I was introduced to the services of MOO.com by my friend Andrew during a recent trip to New York City. We were sitting in a bar talking about our respective websites, when he whipped out one of his new business (mini) cards. I was immediately struck by the smaller than normal dimensions, specifically 20mm x 70 mm (roughly 1/3 the size of a typical card). On the front was a picture he had taken of a bicycle, the same he has on his blog header. On the back was his name, occupation (artist, educator, producer), website, and phone number. My first impression when he showed me the card was “cool, I want one!”
I had been tossing around the idea of buying a set of business cards or custom stickers for my trip so as to promote my website while traveling, however I was faced with the reality of being a less than stellar graphic artist. Seeing the great quality of Andrew's cards, I realized my past travel photos would instantly fill the creative void I was going to face down the road.
Within a few days of returning home, I pulled up MOO's website to customize my first set of cards. As he had informed me, you can order 100 MiniCards for $20, with the flexibility to choose a different image for each card. MOO allows you to upload images through their site, or access them via others, including Flickr. As I had begun to use Flickr a few months ago, I selected that option, followed by the MiniCard size (versus a larger Notecard size available).
The instructions indicated the process was as simple as 1 – Choose, 2 – Crop, 3 – Personalize, and 4 – Purchase. Once I had chosen the size, a page loaded with my Flickr photostream, and I began the challenging process of deciding which of my fantastic images should represent me, my blog, and my future travels! Once I had selected the lucky photos by (dragging and dropping in a box), I moved on to the cropping stage. The site makes this process easy, however I did swap about 20% of my photos after seeing how they looked with the cropping. You have to be judicious with only 1,400 square millimeters of space. The personalization options include 3 fonts, 9 font colors, 12 small images for the back side (including your Flickr profile photo), and the ability to add a variety of info to each card (such as title, license, or camera details). The final step is payment, and I was pleased to see the shipping was only $4.99, bringing the total cost to $24.98. The cards arrived within 2 weeks of my order.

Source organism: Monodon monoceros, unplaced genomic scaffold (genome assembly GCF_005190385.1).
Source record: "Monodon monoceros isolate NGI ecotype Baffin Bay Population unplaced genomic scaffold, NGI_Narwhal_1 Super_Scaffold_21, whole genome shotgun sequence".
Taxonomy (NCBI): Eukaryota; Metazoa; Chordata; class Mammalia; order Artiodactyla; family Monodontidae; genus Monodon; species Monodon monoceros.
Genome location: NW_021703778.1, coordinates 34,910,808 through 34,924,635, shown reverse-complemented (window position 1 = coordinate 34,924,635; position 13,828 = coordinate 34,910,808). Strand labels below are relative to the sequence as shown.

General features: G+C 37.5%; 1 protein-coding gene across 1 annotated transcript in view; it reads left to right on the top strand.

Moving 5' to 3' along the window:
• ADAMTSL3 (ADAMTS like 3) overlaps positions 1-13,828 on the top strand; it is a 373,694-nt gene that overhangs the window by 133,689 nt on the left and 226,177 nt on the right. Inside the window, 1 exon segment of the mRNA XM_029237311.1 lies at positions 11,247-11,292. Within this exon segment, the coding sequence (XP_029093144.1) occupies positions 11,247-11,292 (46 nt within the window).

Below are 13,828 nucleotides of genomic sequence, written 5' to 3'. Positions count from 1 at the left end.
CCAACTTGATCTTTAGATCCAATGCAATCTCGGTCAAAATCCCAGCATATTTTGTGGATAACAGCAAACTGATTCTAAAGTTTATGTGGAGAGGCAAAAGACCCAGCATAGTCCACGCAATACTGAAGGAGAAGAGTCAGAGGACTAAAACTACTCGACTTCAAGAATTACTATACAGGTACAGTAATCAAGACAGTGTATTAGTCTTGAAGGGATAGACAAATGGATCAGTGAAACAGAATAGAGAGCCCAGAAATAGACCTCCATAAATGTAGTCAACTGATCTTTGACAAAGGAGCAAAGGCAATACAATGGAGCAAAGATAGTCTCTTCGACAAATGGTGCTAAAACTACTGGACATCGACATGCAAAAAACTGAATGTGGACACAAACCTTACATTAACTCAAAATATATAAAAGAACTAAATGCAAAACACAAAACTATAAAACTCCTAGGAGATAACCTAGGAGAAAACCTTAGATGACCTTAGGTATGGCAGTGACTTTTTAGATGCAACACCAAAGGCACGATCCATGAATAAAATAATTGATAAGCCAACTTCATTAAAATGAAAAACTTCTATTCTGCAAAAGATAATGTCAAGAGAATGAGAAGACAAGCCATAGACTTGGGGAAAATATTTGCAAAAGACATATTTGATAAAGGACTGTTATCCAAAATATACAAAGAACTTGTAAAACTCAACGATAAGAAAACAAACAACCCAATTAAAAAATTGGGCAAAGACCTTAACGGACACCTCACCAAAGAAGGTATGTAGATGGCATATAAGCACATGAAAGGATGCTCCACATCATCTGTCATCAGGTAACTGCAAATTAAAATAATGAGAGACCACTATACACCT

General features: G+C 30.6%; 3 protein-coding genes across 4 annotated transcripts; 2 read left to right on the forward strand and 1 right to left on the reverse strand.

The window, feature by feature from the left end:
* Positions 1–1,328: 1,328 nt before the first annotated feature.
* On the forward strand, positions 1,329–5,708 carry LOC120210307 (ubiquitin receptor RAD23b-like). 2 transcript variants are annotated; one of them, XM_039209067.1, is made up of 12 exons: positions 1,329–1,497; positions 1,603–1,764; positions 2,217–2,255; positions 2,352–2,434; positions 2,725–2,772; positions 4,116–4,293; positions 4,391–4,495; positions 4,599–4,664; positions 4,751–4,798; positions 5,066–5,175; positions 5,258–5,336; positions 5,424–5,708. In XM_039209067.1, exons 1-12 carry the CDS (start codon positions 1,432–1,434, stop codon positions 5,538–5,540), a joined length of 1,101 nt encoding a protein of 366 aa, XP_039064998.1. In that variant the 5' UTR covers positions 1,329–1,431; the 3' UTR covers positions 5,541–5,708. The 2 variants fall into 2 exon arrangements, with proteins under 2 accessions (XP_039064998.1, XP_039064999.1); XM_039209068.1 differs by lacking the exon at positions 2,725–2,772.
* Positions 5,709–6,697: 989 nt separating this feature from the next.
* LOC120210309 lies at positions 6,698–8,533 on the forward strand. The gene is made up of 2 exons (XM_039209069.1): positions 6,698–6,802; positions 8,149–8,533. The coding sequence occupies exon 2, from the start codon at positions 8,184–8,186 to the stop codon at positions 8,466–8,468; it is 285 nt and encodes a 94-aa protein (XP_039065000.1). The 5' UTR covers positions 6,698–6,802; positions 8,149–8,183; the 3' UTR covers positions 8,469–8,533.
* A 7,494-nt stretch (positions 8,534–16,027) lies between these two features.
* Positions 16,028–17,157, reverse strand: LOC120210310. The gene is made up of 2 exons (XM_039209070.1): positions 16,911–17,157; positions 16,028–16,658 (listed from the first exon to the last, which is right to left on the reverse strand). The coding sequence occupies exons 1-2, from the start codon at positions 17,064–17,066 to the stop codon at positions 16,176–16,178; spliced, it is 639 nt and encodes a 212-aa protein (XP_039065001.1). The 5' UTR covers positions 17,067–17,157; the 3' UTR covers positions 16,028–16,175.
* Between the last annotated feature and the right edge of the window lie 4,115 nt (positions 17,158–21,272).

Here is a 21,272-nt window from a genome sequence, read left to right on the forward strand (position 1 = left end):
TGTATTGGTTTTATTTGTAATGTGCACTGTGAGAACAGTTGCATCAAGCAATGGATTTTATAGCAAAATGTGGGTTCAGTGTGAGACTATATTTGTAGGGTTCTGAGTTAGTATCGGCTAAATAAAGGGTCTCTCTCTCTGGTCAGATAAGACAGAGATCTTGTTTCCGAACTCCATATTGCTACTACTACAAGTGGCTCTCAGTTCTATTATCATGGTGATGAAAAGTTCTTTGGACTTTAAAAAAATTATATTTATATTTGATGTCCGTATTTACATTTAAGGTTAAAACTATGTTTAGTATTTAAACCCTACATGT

The MOO experience is fun and lighthearted. It is filled with witty words from the company. For example, when I tried to backtrack using browser navigation, the expected page didn't reload. Instead, I received an error message which stated “Oops, sorry, something untoward has occurred! An email has been sent to our hardworking developer bees.” The British humor cracked me up, and you don't get the feeling they're trying too hard either. A filler info card which I received along with my set says “Yay! You're our new best friend.”
Yes, MOO is my new best friend, and if you're looking for an easy, inexpensive, creative way to market yourself, your blog, or anything else, check out their printing services!
Last Updated on April 25, 2007 by Dave